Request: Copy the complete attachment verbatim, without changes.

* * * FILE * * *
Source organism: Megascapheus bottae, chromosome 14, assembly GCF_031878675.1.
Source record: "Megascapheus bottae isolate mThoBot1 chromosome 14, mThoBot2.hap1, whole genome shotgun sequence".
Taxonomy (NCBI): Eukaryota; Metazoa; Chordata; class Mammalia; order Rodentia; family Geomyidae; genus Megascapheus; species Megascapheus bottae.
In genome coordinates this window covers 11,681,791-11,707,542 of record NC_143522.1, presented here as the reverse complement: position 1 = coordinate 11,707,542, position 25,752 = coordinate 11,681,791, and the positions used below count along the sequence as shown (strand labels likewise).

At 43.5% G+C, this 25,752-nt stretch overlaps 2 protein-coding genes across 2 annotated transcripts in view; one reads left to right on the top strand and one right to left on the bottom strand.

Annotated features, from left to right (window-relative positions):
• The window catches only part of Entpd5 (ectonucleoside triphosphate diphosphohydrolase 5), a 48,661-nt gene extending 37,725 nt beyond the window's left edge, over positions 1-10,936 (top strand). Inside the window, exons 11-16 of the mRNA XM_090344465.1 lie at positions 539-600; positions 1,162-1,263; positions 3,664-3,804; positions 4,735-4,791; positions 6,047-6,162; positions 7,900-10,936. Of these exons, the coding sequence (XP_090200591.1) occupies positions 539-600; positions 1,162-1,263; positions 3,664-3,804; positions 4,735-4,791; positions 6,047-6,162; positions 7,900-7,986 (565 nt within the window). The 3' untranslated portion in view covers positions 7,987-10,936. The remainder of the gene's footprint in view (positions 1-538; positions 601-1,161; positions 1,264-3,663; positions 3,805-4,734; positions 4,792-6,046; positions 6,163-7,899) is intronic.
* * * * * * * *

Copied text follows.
Source organism: Megascapheus bottae, chromosome 14, assembly GCF_031878675.1.
Source record: "Megascapheus bottae isolate mThoBot1 chromosome 14, mThoBot2.hap1, whole genome shotgun sequence".
Taxonomy (NCBI): Eukaryota; Metazoa; Chordata; class Mammalia; order Rodentia; family Geomyidae; genus Megascapheus; species Megascapheus bottae.
In genome coordinates this window covers 11,681,791-11,707,542 of record NC_143522.1, presented here as the reverse complement: position 1 = coordinate 11,707,542, position 25,752 = coordinate 11,681,791, and the positions used below count along the sequence as shown (strand labels likewise).

At 43.5% G+C, this 25,752-nt stretch overlaps 2 protein-coding genes across 2 annotated transcripts in view; one reads left to right on the top strand and one right to left on the bottom strand.

Annotated features, from left to right (window-relative positions):
• The window catches only part of Entpd5 (ectonucleoside triphosphate diphosphohydrolase 5), a 48,661-nt gene extending 37,725 nt beyond the window's left edge, over positions 1-10,936 (top strand). Inside the window, exons 11-16 of the mRNA XM_090344465.1 lie at positions 539-600; positions 1,162-1,263; positions 3,664-3,804; positions 4,735-4,791; positions 6,047-6,162; positions 7,900-10,936. Of these exons, the coding sequence (XP_090200591.1) occupies positions 539-600; positions 1,162-1,263; positions 3,664-3,804; positions 4,735-4,791; positions 6,047-6,162; positions 7,900-7,986 (565 nt within the window). The 3' untranslated portion in view covers positions 7,987-10,936. The remainder of the gene's footprint in view (positions 1-538; positions 601-1,161; positions 1,264-3,663; positions 3,805-4,734; positions 4,792-6,046; positions 6,163-7,899) is intronic.